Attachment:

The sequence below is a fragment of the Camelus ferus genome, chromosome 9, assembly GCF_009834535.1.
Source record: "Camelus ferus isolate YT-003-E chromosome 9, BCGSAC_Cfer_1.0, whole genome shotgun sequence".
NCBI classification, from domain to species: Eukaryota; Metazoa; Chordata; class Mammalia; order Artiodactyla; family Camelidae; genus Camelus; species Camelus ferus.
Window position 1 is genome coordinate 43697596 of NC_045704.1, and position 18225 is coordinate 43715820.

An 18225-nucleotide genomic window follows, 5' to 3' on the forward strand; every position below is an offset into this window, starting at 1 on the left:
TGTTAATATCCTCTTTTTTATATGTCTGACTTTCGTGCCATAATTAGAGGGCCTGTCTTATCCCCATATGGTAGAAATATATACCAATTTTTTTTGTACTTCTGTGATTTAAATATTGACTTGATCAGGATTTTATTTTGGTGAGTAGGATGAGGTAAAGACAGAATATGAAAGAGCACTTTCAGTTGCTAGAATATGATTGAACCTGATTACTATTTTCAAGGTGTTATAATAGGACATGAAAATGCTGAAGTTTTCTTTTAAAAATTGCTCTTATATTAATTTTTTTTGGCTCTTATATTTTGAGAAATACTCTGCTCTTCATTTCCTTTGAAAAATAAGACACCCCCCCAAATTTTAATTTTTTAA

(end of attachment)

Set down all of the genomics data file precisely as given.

The sequence below is a fragment of the Camelus ferus genome, chromosome 9, assembly GCF_009834535.1.
Source record: "Camelus ferus isolate YT-003-E chromosome 9, BCGSAC_Cfer_1.0, whole genome shotgun sequence".
NCBI classification, from domain to species: Eukaryota; Metazoa; Chordata; class Mammalia; order Artiodactyla; family Camelidae; genus Camelus; species Camelus ferus.
Window position 1 is genome coordinate 43697596 of NC_045704.1, and position 18225 is coordinate 43715820.

An 18225-nucleotide genomic window follows, 5' to 3' on the forward strand; every position below is an offset into this window, starting at 1 on the left:
TGTTAATATCCTCTTTTTTATATGTCTGACTTTCGTGCCATAATTAGAGGGCCTGTCTTATCCCCATATGGTAGAAATATATACCAATTTTTTTTGTACTTCTGTGATTTAAATATTGACTTGATCAGGATTTTATTTTGGTGAGTAGGATGAGGTAAAGACAGAATATGAAAGAGCACTTTCAGTTGCTAGAATATGATTGAACCTGATTACTATTTTCAAGGTGTTATAATAGGACATGAAAATGCTGAAGTTTTCTTTTAAAAATTGCTCTTATATTAATTTTTTTTGGCTCTTATATTTTGAGAAATACTCTGCTCTTCATTTCCTTTGAAAAATAAGACACCCCCCCAAATTTTAATTTTTTAA